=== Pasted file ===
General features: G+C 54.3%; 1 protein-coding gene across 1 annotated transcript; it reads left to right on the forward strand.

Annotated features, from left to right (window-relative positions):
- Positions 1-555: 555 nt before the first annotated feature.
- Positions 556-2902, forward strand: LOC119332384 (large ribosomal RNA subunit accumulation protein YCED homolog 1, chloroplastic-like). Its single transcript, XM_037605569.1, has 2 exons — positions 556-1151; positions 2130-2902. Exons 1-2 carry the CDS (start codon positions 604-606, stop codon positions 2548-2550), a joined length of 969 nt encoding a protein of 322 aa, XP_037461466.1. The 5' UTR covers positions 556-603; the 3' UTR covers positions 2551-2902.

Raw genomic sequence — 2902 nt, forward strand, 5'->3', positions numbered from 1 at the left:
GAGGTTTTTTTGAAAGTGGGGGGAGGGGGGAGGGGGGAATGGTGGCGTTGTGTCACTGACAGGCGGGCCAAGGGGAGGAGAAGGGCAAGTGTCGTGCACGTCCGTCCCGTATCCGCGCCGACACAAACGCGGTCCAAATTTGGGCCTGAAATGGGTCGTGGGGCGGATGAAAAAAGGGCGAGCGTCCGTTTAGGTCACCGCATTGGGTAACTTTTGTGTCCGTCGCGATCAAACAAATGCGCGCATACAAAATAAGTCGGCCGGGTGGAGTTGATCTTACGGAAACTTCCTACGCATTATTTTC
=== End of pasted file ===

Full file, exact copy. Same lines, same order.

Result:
General features: G+C 54.3%; 1 protein-coding gene across 1 annotated transcript; it reads left to right on the forward strand.

Annotated features, from left to right (window-relative positions):
- Positions 1-555: 555 nt before the first annotated feature.
- Positions 556-2902, forward strand: LOC119332384 (large ribosomal RNA subunit accumulation protein YCED homolog 1, chloroplastic-like). Its single transcript, XM_037605569.1, has 2 exons — positions 556-1151; positions 2130-2902. Exons 1-2 carry the CDS (start codon positions 604-606, stop codon positions 2548-2550), a joined length of 969 nt encoding a protein of 322 aa, XP_037461466.1. The 5' UTR covers positions 556-603; the 3' UTR covers positions 2551-2902.

Raw genomic sequence — 2902 nt, forward strand, 5'->3', positions numbered from 1 at the left:
GAGGTTTTTTTGAAAGTGGGGGGAGGGGGGAGGGGGGAATGGTGGCGTTGTGTCACTGACAGGCGGGCCAAGGGGAGGAGAAGGGCAAGTGTCGTGCACGTCCGTCCCGTATCCGCGCCGACACAAACGCGGTCCAAATTTGGGCCTGAAATGGGTCGTGGGGCGGATGAAAAAAGGGCGAGCGTCCGTTTAGGTCACCGCATTGGGTAACTTTTGTGTCCGTCGCGATCAAACAAATGCGCGCATACAAAATAAGTCGGCCGGGTGGAGTTGATCTTACGGAAACTTCCTACGCATTATTTTC